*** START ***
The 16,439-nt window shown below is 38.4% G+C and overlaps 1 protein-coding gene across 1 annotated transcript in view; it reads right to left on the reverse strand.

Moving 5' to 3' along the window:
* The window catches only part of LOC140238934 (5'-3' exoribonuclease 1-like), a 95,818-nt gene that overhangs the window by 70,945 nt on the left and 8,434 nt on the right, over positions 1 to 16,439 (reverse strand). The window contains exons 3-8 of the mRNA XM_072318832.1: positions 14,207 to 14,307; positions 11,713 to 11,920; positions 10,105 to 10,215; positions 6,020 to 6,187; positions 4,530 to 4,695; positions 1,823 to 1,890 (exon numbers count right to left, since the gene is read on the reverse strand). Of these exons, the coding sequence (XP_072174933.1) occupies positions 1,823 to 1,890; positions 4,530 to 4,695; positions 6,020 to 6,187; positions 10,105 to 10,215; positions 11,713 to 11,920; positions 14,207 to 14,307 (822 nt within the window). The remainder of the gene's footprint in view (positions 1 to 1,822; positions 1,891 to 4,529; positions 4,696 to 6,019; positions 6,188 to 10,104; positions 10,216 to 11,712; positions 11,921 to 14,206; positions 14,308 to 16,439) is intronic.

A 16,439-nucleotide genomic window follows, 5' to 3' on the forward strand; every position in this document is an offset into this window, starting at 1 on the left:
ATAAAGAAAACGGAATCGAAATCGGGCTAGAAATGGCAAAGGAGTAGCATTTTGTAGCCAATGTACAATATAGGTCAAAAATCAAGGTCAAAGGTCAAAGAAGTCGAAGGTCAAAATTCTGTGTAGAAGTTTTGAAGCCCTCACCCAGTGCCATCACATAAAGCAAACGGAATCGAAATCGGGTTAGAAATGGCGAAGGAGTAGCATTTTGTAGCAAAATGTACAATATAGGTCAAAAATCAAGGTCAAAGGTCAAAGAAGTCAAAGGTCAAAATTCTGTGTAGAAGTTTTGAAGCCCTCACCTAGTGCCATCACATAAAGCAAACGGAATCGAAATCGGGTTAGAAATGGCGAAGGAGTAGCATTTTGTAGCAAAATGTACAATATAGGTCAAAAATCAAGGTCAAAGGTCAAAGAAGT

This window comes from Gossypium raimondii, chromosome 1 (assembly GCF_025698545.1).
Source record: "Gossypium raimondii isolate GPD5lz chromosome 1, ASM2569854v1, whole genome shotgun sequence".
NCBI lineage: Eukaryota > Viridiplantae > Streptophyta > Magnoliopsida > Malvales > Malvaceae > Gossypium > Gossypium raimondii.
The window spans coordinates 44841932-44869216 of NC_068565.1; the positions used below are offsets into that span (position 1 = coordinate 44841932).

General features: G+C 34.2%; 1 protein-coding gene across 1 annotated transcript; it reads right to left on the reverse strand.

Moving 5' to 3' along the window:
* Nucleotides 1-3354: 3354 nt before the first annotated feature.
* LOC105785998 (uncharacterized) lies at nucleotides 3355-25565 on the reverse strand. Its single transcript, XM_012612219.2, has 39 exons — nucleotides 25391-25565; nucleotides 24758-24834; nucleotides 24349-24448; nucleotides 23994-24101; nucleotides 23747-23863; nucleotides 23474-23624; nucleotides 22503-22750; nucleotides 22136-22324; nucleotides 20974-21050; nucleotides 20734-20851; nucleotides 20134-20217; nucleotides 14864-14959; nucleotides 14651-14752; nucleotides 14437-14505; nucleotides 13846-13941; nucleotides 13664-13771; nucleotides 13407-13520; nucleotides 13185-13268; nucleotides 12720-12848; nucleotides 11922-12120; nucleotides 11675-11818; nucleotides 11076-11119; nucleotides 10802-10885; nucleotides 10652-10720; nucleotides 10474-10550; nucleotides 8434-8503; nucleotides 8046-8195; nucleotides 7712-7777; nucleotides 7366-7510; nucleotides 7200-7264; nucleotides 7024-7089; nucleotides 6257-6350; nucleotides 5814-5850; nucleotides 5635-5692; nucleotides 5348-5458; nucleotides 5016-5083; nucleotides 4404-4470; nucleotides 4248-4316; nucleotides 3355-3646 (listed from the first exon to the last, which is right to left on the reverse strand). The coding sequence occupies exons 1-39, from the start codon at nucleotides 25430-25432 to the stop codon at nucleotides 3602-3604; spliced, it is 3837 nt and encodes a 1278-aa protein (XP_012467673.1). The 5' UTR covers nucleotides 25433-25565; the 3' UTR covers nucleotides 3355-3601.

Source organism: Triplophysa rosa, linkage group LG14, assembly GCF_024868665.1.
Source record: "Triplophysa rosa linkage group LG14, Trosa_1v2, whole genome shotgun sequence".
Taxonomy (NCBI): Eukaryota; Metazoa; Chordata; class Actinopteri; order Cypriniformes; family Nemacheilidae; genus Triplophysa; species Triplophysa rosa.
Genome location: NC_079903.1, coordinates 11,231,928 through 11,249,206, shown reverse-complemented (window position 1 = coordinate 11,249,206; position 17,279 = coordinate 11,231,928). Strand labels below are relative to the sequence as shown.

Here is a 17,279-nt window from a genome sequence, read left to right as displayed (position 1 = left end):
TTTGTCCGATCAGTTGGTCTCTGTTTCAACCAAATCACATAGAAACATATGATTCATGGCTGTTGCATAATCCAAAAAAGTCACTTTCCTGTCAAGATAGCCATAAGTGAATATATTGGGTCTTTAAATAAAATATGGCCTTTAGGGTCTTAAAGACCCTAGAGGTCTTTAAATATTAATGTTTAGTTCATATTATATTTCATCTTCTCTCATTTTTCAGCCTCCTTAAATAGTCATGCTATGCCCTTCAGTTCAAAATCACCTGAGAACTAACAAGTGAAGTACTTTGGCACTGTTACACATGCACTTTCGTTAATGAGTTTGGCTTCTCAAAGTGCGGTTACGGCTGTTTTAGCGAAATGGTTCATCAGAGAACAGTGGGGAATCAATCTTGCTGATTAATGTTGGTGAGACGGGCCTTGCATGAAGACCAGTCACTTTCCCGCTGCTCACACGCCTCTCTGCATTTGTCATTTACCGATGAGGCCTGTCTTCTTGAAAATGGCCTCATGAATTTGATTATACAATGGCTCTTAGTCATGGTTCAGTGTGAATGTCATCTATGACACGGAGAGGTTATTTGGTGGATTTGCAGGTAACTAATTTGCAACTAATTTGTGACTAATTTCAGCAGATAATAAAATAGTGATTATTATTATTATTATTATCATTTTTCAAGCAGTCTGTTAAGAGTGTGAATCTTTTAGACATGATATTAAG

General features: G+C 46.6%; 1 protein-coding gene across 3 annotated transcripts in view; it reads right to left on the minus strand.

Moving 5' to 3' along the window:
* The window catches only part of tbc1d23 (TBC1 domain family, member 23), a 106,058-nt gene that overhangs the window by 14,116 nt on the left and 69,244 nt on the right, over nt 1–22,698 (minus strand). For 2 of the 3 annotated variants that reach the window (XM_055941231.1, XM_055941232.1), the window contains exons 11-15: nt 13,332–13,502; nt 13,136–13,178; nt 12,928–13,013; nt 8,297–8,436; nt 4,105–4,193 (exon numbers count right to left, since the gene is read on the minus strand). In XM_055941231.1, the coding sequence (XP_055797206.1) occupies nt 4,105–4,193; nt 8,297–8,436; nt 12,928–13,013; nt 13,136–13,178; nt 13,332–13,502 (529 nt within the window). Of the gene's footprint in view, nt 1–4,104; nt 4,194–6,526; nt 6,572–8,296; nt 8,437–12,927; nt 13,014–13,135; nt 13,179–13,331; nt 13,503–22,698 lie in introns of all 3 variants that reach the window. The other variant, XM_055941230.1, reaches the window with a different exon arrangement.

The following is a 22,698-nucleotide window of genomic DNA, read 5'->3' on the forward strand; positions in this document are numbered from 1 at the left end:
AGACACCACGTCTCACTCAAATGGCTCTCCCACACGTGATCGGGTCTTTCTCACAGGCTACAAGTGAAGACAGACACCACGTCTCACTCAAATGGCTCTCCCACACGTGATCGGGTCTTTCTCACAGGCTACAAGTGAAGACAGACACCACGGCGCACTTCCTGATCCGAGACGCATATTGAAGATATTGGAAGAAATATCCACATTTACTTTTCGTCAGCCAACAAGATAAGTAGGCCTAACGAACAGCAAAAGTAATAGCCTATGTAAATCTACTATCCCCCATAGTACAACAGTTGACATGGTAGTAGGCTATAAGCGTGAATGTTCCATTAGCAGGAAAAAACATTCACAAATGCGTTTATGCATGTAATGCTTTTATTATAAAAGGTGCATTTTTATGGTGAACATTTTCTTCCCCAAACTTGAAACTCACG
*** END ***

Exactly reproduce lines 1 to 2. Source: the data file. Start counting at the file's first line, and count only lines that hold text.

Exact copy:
The 16,439-nt window shown below is 38.4% G+C and overlaps 1 protein-coding gene across 1 annotated transcript in view; it reads right to left on the reverse strand.

Moving 5' to 3' along the window: